My family’s apple orchard in Lebanon was purchased by my grandfather in 1965. My dad started working here when he was a teenager, and he purchased it from his dad in 1984. We’re a mixed apple orchard, with about 80 acres of apple trees spread out across about 800 acres of woods.

I, along with several other employees, prune trees in the winter, chop brush, mow and spray in the spring, plant and care for new trees in the summer, and harvest, transport and sell fruit in the fall. We’re primarily known for our line of hard apple ciders, but also grow fruit for our fall farm stand and raspberries for our pick-your-own raspberry patch. It keeps us all pretty busy.

My brother and I aspire to keep the family business going. But we don’t know how much longer we’ll be able to stay in business.

Over the last 10 years, our harvest has seen dwindling yields — because of climate change.

Temperature changes have always been a risk in apple growing, but never like what has been happening over the last decade. Slight dips in temperature are now compounded by a changing climate, leading to winters that aren’t consistently cold enough for the trees to have a proper dormancy period. When trees don’t have a proper dormancy period, or when they leave that period too early in the season because of a premature heat wave, a normal springtime cold spell can kill off the new buds.

The worst year so far was in 2013, when we lost roughly 80 percent of our crop to the changes in temperature that woke our trees out of their dormancy period early.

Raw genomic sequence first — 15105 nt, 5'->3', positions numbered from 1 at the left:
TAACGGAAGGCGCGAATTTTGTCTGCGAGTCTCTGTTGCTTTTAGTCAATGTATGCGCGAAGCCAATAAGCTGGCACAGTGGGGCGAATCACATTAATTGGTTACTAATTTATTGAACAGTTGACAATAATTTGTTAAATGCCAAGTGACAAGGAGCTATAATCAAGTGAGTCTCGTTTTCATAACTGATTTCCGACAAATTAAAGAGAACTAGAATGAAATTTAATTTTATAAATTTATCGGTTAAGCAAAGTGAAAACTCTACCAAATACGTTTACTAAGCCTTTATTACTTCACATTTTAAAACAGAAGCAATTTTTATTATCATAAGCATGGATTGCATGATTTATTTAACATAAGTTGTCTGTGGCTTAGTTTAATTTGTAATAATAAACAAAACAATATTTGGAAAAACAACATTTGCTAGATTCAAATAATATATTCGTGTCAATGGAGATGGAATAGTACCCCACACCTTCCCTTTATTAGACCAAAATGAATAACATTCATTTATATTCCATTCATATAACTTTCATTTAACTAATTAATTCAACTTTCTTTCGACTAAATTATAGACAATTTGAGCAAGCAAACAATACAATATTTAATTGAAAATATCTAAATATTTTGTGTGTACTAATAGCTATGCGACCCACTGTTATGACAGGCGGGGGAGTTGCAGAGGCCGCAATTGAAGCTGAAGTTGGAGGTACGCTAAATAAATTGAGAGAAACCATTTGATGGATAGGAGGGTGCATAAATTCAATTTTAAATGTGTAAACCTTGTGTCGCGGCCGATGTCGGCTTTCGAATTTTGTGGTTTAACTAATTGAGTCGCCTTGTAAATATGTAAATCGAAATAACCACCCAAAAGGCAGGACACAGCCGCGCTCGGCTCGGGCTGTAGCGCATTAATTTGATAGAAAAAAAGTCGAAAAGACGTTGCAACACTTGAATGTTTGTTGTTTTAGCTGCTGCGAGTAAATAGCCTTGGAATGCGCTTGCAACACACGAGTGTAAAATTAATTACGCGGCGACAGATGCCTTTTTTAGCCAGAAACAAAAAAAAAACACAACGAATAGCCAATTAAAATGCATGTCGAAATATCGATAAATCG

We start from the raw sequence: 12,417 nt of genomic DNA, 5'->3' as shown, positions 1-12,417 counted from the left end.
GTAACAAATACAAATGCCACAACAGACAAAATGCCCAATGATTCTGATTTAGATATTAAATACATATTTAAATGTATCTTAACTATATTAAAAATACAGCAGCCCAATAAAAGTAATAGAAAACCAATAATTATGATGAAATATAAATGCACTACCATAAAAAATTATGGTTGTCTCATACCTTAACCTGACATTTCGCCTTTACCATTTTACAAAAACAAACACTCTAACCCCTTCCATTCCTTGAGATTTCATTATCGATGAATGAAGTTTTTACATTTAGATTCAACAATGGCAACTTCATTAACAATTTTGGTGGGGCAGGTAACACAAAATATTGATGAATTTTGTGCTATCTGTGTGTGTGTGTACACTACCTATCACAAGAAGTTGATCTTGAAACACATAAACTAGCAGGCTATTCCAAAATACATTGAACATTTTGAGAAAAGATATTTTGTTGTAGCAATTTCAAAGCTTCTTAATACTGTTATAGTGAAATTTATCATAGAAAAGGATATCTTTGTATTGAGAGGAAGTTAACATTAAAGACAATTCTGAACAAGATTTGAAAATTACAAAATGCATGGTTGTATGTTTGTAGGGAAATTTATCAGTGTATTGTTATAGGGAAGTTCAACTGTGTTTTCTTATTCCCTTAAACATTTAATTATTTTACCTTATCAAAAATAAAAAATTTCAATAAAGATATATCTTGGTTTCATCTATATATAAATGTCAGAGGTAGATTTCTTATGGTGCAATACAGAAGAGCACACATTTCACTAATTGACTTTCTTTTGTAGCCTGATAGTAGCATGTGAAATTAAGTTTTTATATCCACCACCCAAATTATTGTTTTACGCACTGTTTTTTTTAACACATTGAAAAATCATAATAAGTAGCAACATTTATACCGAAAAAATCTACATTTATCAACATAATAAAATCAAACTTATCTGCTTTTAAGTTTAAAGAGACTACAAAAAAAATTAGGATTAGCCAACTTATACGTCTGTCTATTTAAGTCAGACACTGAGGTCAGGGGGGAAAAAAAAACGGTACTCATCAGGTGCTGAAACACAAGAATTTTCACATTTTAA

My parents took a vacation that harvest season because there was little to do on the farm. They tried to make the best of a bad situation, but it was a tough financial blow.

There’s not much we can do about an unstable climate on our farm — the impacts of climate change reach far beyond our orchard. That’s why we need to work together as a country to move away from fossil fuels toward clean, renewable energy systems. And we know we’ve relied on diesel to power our farm tractors just like everyone else. But the threat of climate change is too large to ignore.

Just because President Trump and his administration are removed from the reality of climate change, doesn’t mean it’s not happening. The ostrich with its head in the sand still gets eaten by the lion. There is no amount of disbelief that will turn a true thing untrue. When the food runs out, when tropical pathogens overrun our once-temperate country, when whole seaside cities are displaced messily inland, people will remember the names of those who fast-tracked the climate crisis.

Farms are already suffering deeply, and in case anyone forgot, farms are where our food comes from. We all need to eat, and we can’t afford to wait. We need to act on climate by moving to a 100-percent clean energy future now.

Otis Wood of Lebanon runs an apple orchard that has been in his family for generations. He wrote this for the Center for American Progress.